Tobias Reider then burned the Habs and sealed their fate midway into the final period. He collected puck and broke in uncontested again. To prevent a possible goal Shea Weber was forced into taking a slashing penalty. The penalty killing units then once again failed to contain the Arizona man advantage, as Christian Fischer was in front of the net all alone and swatted home a Brendan Perlini shot to put his side in the lead 5-4.

The Habs had a brief moment of hope late in the game when it appeared Andrew Shaw had tied the game on a greasy goal in the crease. Jordie Benn let a shot fly, and it drilled Shaw square in the wrist and slowly fell towards the net. As Shaw fell either in pain or in an act he swiped at the puck with his skate and according to the officials, kicked the puck into the net after a short review process. That was all she wrote for Montreal as they become the first team to fall in regulation to the NHL’s worst team so far this season.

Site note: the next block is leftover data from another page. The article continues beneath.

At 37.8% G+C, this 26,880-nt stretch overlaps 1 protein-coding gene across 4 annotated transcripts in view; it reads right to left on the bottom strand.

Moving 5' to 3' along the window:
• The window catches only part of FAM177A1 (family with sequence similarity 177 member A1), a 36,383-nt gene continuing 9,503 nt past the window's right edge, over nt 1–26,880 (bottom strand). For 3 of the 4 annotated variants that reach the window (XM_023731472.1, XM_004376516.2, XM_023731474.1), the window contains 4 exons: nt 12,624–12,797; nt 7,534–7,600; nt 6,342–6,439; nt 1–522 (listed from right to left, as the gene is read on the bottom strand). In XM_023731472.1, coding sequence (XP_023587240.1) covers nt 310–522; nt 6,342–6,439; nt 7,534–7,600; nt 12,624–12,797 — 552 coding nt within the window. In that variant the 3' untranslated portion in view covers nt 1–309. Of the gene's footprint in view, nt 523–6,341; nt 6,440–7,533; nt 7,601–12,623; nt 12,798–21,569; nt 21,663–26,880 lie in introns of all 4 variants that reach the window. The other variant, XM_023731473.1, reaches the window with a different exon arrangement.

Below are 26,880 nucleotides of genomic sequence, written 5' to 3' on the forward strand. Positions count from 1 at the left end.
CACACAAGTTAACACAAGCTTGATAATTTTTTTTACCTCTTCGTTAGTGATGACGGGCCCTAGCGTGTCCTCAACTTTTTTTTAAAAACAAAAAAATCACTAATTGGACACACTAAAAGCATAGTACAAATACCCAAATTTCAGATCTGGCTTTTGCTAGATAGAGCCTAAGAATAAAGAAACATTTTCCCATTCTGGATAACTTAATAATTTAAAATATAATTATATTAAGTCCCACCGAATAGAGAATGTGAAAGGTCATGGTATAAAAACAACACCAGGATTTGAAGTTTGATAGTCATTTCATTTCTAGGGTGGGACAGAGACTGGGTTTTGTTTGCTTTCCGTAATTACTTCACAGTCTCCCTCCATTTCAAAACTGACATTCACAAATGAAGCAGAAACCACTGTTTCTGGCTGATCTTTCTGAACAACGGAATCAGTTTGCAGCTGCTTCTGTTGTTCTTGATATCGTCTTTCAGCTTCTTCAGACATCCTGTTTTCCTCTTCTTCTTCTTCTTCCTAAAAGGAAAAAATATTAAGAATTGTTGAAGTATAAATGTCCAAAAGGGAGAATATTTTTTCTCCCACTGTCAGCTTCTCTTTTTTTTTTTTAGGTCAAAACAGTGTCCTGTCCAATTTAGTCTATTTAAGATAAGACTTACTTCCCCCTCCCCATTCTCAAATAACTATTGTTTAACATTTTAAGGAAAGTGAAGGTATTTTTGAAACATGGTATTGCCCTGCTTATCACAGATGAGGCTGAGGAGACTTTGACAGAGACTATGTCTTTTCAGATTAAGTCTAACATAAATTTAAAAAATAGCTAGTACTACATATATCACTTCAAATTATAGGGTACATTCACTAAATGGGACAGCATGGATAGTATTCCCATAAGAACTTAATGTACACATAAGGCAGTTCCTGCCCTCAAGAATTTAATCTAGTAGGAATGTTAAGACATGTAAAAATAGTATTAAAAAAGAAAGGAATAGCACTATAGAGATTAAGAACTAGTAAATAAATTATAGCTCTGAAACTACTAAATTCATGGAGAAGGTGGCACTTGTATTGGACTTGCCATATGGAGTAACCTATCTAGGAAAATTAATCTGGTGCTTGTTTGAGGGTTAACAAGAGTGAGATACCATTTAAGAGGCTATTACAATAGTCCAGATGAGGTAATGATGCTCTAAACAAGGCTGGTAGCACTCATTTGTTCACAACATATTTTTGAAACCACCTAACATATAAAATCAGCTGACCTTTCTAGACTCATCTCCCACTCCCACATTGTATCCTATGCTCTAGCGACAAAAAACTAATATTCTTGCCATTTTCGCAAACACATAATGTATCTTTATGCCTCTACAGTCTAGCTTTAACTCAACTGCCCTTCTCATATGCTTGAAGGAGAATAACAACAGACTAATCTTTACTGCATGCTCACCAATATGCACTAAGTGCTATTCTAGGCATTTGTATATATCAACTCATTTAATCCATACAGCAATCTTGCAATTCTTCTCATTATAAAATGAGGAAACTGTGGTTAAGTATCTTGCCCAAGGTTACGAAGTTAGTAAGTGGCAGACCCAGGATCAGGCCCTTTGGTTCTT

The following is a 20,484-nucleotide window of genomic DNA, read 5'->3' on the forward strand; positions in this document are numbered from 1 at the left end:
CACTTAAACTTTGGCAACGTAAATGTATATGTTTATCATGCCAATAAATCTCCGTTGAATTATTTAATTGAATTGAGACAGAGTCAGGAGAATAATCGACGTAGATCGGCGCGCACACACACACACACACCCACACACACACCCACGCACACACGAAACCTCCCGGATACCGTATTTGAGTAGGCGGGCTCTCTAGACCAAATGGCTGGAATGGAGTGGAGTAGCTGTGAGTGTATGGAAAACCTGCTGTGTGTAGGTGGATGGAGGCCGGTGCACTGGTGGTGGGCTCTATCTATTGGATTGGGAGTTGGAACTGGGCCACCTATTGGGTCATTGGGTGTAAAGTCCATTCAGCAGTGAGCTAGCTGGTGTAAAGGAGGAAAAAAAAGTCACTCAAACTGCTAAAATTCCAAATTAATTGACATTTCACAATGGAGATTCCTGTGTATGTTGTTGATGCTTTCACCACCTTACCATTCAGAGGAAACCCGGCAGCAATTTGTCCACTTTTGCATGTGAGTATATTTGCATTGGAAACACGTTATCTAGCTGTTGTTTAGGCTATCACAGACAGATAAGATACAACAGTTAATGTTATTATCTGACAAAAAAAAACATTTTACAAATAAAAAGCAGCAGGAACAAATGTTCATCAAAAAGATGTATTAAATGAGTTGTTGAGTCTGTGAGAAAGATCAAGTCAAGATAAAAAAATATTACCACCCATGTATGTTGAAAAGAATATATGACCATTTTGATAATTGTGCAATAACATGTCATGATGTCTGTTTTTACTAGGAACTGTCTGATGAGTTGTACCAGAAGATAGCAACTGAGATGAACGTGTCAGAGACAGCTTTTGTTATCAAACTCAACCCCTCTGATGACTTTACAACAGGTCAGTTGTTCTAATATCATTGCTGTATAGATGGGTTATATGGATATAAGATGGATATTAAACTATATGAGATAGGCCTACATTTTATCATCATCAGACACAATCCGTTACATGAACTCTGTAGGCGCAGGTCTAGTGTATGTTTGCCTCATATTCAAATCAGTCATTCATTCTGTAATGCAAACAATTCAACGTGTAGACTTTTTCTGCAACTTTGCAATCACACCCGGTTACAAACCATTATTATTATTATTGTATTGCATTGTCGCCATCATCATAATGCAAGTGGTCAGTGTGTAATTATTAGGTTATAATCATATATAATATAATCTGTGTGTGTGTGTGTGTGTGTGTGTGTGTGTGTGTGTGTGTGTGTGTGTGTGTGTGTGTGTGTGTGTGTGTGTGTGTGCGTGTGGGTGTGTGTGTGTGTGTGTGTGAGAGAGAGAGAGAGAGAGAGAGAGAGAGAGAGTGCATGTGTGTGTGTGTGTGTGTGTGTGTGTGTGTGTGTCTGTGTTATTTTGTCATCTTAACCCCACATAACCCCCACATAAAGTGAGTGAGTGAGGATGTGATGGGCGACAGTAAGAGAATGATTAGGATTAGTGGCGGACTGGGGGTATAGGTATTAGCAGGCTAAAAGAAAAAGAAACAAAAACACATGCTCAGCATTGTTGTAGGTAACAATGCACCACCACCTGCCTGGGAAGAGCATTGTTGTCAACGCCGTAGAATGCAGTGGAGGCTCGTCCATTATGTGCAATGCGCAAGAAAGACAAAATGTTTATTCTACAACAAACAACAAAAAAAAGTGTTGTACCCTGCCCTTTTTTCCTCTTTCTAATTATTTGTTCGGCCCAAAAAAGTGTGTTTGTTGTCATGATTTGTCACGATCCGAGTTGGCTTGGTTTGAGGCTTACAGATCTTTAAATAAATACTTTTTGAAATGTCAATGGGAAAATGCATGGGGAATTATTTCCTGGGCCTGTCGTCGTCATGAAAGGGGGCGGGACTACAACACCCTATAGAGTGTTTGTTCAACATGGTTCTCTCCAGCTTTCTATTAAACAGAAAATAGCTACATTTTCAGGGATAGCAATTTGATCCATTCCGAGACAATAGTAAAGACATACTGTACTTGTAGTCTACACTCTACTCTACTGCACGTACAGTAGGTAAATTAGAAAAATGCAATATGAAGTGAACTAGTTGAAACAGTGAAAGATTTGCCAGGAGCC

The game was not without it’s ugly moments however, including Deslauriers injuring his hand in his fight with Zac Rinaldo. Then late in the game Jordan Martinook hit Brendan Gallagher up high, stunning him and leaving him in a vulnerable position. Zac Rinaldo then decided to blindside him in the head as well without the puck.

Martinook was given just two minutes for checking to the head, and Rinaldo got nothing. Gallagher was then pulled for most of the period by the NHL’s concussion spotters to be checked out for a possible head injury. Gallagher did return to the game, which means for the time being he was okay to play, but it would be wise for the Habs medical staff to keep an eye on him for the next few days.

It was an ugly affair in Montreal last night. The offence generated some great chances and scored four goals. The defence and penalty kill, however, continue to be an anchor of epic proportions for this team. With the high-powered Toronto Maple Leafs on the docket for Saturday, and Dallas looming next week the Canadiens coaching staff needs to figure out something to get this ship righted soon.